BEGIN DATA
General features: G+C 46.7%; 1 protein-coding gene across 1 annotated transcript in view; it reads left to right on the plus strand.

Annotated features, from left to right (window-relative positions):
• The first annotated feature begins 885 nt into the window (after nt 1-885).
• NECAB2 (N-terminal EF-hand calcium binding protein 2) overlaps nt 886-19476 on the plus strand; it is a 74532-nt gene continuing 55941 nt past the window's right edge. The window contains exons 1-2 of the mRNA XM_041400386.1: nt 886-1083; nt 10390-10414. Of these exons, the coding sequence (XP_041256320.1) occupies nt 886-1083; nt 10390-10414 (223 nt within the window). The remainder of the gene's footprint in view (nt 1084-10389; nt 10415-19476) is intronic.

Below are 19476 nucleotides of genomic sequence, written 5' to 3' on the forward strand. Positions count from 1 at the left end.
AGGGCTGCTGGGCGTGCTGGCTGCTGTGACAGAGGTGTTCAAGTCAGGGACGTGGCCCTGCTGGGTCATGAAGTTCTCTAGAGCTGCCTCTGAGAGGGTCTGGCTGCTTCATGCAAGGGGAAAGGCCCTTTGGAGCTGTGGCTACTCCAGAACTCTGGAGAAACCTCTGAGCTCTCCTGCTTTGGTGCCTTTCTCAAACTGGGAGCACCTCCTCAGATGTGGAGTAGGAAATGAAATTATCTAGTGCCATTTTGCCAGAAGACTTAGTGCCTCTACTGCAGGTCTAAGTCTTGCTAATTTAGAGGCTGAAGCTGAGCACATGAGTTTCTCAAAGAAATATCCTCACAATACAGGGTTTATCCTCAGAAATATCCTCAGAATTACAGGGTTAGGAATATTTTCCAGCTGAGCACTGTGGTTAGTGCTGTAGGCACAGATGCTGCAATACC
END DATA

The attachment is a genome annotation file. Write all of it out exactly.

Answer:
General features: G+C 46.7%; 1 protein-coding gene across 1 annotated transcript in view; it reads left to right on the plus strand.

Annotated features, from left to right (window-relative positions):
• The first annotated feature begins 885 nt into the window (after nt 1-885).
• NECAB2 (N-terminal EF-hand calcium binding protein 2) overlaps nt 886-19476 on the plus strand; it is a 74532-nt gene continuing 55941 nt past the window's right edge. The window contains exons 1-2 of the mRNA XM_041400386.1: nt 886-1083; nt 10390-10414. Of these exons, the coding sequence (XP_041256320.1) occupies nt 886-1083; nt 10390-10414 (223 nt within the window). The remainder of the gene's footprint in view (nt 1084-10389; nt 10415-19476) is intronic.

Below are 19476 nucleotides of genomic sequence, written 5' to 3' on the forward strand. Positions count from 1 at the left end.
AGGGCTGCTGGGCGTGCTGGCTGCTGTGACAGAGGTGTTCAAGTCAGGGACGTGGCCCTGCTGGGTCATGAAGTTCTCTAGAGCTGCCTCTGAGAGGGTCTGGCTGCTTCATGCAAGGGGAAAGGCCCTTTGGAGCTGTGGCTACTCCAGAACTCTGGAGAAACCTCTGAGCTCTCCTGCTTTGGTGCCTTTCTCAAACTGGGAGCACCTCCTCAGATGTGGAGTAGGAAATGAAATTATCTAGTGCCATTTTGCCAGAAGACTTAGTGCCTCTACTGCAGGTCTAAGTCTTGCTAATTTAGAGGCTGAAGCTGAGCACATGAGTTTCTCAAAGAAATATCCTCACAATACAGGGTTTATCCTCAGAAATATCCTCAGAATTACAGGGTTAGGAATATTTTCCAGCTGAGCACTGTGGTTAGTGCTGTAGGCACAGATGCTGCAATACC